A fool to snap my lily.
My garden-plot I have not kept;
Faded and all-forsaken,
I weep as I have never wept:
Oh it was summer when I slept,
It’s winter now I waken.
Talk what you please of future spring
And sun-warm’d sweet to-morrow:
Stripp’d bare of hope and everything,
No more to laugh, no more to sing,
I sit alone with sorrow. 

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A Birthday

My heart is like a singing bird
Whose nest is in a water’d shoot;
My heart is like an apple-tree
Whose boughs are bent with thickset fruit;
My heart is like a rainbow shell
That paddles in a halcyon sea;
My heart is gladder than all these
Because my love is come to me.
Raise me a dais of silk and down;
Hang it with vair and purple dyes;
Carve it in doves and pomegranates,
And peacocks with a hundred eyes;
Work it in gold and silver grapes,
In leaves and silver fleurs-de-lys;
Because the birthday of my life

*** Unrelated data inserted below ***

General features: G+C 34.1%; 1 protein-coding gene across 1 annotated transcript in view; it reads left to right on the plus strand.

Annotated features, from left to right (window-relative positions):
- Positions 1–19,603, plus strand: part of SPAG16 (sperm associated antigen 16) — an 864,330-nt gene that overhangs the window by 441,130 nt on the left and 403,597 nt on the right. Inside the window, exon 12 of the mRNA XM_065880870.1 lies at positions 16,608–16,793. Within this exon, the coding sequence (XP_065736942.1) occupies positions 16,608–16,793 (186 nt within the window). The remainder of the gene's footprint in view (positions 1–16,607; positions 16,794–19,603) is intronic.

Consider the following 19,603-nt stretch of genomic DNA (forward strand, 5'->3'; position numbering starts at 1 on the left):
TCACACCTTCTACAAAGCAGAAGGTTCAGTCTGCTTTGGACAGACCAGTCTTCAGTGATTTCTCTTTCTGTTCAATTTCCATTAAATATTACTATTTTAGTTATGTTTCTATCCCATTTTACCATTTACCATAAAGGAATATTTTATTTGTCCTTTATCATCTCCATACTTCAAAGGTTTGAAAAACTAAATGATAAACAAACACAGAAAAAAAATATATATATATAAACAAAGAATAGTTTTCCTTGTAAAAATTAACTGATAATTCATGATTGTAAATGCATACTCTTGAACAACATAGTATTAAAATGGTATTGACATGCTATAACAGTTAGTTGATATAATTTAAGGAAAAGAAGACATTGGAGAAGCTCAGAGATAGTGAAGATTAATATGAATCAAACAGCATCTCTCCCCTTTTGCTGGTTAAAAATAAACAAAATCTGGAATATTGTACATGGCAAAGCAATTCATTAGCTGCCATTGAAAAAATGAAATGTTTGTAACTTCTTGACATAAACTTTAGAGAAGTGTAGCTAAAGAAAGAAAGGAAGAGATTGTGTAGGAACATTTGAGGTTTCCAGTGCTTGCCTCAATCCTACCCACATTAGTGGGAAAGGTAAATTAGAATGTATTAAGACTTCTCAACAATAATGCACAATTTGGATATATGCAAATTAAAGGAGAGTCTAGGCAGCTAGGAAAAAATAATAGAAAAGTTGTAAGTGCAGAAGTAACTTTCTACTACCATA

Is come, my love is come to me.

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A Bruised Reed He Shall Not Break

I will accept thy will to do and be,
Thy hatred and intolerance of sin,
Thy will at least to love, that burns within
And thirsteth after Me:
So will I render fruitful, blessing still,
The germs and small beginnings in thy heart,
Because thy will cleaves to the better part.—
Alas, I cannot will.
Dost not thou will, poor soul? Yet I receive
The inner unseen longings of the soul,
I guide them turning towards Me; I control
And charm hearts till they grieve:
If thou desire, it yet shall come to pass,
Though thou but wish indeed to choose My love;
For I have power in earth and heaven above.—
I cannot wish, alas!
What, neither choose nor wish to choose? and yet
I still must strive to win thee and constrain:
For thee I hung upon the cross in pain,
How then can I forget?
If thou as yet dost neither love, nor hate,